To aid farmers and other small businesses, the Baker-Polito Administration launched the Massachusetts Drought Emergency Loan Fund, and continues to work closely with the United States Department of Agriculture (USDA), Farm Service Agency. As a result of USDA primary agricultural disaster designations due to losses caused by drought, all Massachusetts counties are now eligible for federal emergency loans through the Farm Service Agency to help recover from crop losses. Additionally, all Massachusetts counties are eligible for federal emergency loans as a result of a USDA primary agricultural disaster designation due to crop losses of tree fruits like peaches that were caused by frost and freeze occurring between February and May.

“The ongoing drought conditions continue to adversely affect farmers across Massachusetts,” said Department of Agricultural Resources Commissioner John Lebeaux. “We are committed to working with these farmers to connect them with the resources they need during this challenging time. Despite the difficult growing conditions, Massachusetts farms, nurseries and greenhouses continue to produce plenty of high-quality agricultural products, and we strongly encourage all residents to buy local this fall to support our hard-working farmers.”

Task Force officials noted that while reservoir levels, especially smaller systems, are low for this time of year, the Massachusetts Water Resources Authority (MWRA) water supply system is not currently experiencing drought conditions, as defined within its individual plan.

“The Massachusetts Water Resource Authority’s source reservoirs are still within normal levels; however, the minimal rainfall we have had has not really added up to much,” said MWRA Executive Director Fred Laskey. “We continue to encourage residents and businesses within our service area to conserve water in their daily routine.”

The declaration of a Drought Warning, Drought Watch, and Drought Advisory requires the Drought Management Task Force to meet on a regular basis to more closely assess conditions across the state, coordinate dissemination of information to the public, and help state, federal and local agencies prepare any responses that may be needed in the future. The Task Force will next meet in November. For further information on water conservation and what you can do, visit the Executive Office of Energy and Environmental Affairs’ drought page, the Department of Conservation and Recreation’s drought management page, and the MassDEP Water Conservation page.

NH Residents Asked To Report Drought-related Economic Impacts

DATE: September 29, 2016
CONTACT: Jim Martin, (603) 271-3710

Report Drought Related Economic Impacts to NHDES

Concord, NH – The New Hampshire Department of Environmental Services (NHDES) is now collecting information on economic impacts related to the drought to help assess the location and severity of drought impacts and manage drought response efforts. Homeowners on private wells and public water suppliers, as well as industrial, commercial, institutional and agricultural water users withdrawing water from wells or surfaces waters that have experienced or are experiencing water supply issues are asked to report drought impacts. An electronic survey to report impacts for homeowners on private wells as well as a survey for all other water users has been posted at on the home page under What’s New or on the Drought Management Program webpage:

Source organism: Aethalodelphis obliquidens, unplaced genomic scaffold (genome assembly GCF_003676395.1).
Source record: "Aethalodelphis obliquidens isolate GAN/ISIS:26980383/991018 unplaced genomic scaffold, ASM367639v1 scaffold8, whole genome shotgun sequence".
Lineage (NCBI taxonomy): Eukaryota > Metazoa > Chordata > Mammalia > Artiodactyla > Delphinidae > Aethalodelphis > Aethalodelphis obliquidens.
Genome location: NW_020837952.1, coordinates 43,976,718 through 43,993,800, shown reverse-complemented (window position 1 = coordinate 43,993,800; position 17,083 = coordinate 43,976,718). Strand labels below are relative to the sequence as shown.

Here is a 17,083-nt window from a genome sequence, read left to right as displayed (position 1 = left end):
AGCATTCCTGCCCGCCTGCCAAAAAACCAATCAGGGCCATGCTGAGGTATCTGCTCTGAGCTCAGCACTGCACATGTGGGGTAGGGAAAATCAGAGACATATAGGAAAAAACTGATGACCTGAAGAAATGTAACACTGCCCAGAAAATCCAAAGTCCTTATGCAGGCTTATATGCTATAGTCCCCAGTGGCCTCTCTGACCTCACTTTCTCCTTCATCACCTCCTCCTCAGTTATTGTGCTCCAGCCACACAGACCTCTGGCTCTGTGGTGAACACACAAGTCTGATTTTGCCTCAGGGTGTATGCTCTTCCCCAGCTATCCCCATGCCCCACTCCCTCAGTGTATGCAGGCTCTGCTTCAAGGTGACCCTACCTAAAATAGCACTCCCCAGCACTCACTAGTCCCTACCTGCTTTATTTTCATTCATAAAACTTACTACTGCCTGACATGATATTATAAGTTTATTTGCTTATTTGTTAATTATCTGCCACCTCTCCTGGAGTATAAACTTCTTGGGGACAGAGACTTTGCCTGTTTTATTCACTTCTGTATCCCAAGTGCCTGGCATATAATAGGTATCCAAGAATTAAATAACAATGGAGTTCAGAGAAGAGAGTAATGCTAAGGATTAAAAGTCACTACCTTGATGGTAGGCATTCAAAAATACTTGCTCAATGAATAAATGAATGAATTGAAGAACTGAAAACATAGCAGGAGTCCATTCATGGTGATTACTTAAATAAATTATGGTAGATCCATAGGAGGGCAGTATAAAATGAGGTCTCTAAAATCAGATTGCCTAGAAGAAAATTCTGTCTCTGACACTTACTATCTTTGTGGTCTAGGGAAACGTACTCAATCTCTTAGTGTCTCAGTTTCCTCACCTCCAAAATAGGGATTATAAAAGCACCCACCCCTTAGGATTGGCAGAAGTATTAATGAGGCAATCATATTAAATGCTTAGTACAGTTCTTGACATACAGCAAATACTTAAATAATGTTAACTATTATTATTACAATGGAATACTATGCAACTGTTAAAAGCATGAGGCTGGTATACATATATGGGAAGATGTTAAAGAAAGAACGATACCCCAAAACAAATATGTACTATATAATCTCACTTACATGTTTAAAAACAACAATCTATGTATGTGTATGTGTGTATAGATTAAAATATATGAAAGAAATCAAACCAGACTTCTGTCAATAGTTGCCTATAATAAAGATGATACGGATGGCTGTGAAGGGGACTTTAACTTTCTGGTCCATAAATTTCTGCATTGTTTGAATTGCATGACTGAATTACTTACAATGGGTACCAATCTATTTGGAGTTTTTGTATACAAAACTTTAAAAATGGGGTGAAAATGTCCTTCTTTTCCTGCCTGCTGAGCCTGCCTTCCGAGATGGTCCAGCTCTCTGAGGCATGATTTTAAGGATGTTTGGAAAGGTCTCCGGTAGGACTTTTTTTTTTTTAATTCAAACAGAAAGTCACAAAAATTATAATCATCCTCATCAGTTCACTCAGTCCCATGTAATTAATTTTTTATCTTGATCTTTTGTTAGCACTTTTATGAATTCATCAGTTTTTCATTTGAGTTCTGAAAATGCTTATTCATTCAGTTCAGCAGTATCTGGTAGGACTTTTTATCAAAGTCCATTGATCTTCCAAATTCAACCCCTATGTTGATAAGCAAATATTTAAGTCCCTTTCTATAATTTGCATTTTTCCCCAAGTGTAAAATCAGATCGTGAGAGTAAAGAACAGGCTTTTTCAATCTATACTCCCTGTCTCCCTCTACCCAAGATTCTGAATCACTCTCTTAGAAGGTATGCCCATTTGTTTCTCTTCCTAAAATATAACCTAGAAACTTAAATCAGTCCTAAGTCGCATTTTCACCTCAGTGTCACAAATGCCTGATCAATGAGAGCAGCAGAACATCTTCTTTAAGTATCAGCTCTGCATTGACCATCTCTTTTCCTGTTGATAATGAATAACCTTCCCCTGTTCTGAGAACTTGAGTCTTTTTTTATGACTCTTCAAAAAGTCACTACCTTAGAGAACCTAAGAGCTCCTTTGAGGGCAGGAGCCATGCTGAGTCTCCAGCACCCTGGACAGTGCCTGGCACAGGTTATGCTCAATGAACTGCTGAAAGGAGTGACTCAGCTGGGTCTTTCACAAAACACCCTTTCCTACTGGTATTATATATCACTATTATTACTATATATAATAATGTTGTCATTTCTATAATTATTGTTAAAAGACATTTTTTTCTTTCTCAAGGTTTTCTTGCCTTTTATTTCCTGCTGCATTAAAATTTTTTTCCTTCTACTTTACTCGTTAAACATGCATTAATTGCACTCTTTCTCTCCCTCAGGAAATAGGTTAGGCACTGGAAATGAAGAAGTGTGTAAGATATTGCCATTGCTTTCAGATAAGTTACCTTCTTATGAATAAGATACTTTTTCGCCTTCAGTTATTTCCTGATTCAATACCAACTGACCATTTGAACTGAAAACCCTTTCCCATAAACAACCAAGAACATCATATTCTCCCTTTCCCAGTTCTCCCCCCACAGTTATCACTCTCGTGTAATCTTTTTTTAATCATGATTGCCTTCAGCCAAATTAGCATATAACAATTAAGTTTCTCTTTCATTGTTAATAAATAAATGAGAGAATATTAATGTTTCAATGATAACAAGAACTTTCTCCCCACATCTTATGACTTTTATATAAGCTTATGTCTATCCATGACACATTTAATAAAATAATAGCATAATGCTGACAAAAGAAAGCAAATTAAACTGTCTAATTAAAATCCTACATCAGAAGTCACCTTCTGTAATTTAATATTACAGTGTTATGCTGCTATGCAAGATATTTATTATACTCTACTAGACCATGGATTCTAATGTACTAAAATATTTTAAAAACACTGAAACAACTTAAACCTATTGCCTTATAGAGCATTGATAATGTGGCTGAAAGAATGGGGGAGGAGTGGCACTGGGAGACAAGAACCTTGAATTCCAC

While southern New Hampshire is experiencing the most severe drought, water shortage issues are occurring across the state and should also be reported. It is unlikely that enough rain to fully recharge water resources in drought areas will be received before this winter. NHDES will continue to collect information on economic impacts associated with the drought until drought conditions are alleviated.


NH Municipalities Urged to Implement Outdoor Watering Bans

DATE: September 16, 2016
CONTACT: Jim Martin, (603) 271-3710

NHDES Is Urging the Public to Conserve and
Municipalities to Implement Outdoor Lawn Watering Bans

Concord, NH – The New Hampshire Drought Management Team (DMT), coordinated by the New Hampshire Department of Environmental Services (NHDES), met today to discuss current drought conditions.  According to the US Drought Monitor, the drought has become significantly worse, with over half the state in drought and the extreme drought moving from the seacoast farther into southern New Hampshire. Low stream flows and low groundwater levels extend beyond the currently designated drought area and are occurring across the state. There has been a significant uptick in reported private well supplies being depleted in all regions of the state and drought conditions have the potential to continue into the winter. Fall and spring are the two seasons relied upon to recharge groundwater and surface waters; therefore, any rain received before winter is needed to recharge the groundwater to help sustain drinking water supplies through the colder months.

Following the DMT meeting, Governor Hassan, representatives of municipalities, and state and federal agencies held a conference call to discuss the drought. NHDES is urging the public to discontinue non-essential outdoor water use and to take efficiency measures indoors. NHDES is also recommending that municipalities implement mandatory lawn watering bans. To assist municipalities, guidance language for implementing a lawn watering ban may be found on the NHDES Drought Management Program webpage (link below).

There are many opportunities indoors that can lead to hundreds of gallons of water savings for families, while also saving money and energy. Some of the greatest savings can be found by replacing old showerheads, toilets, sink aerators and washing machines with EPA WaterSense and Energy Star® certified products. Other very effective ways of eliminating water waste in the house include turning off faucets while washing dishes and hands, only washing full loads of laundry, and fixing a household leak.  Repairing running toilets can save hundreds of gallons a day. For current drought information and water efficiency fact sheets, including efficiency tips, go to , click on the “A-Z” list and scroll down to the NHDES Drought Management Program.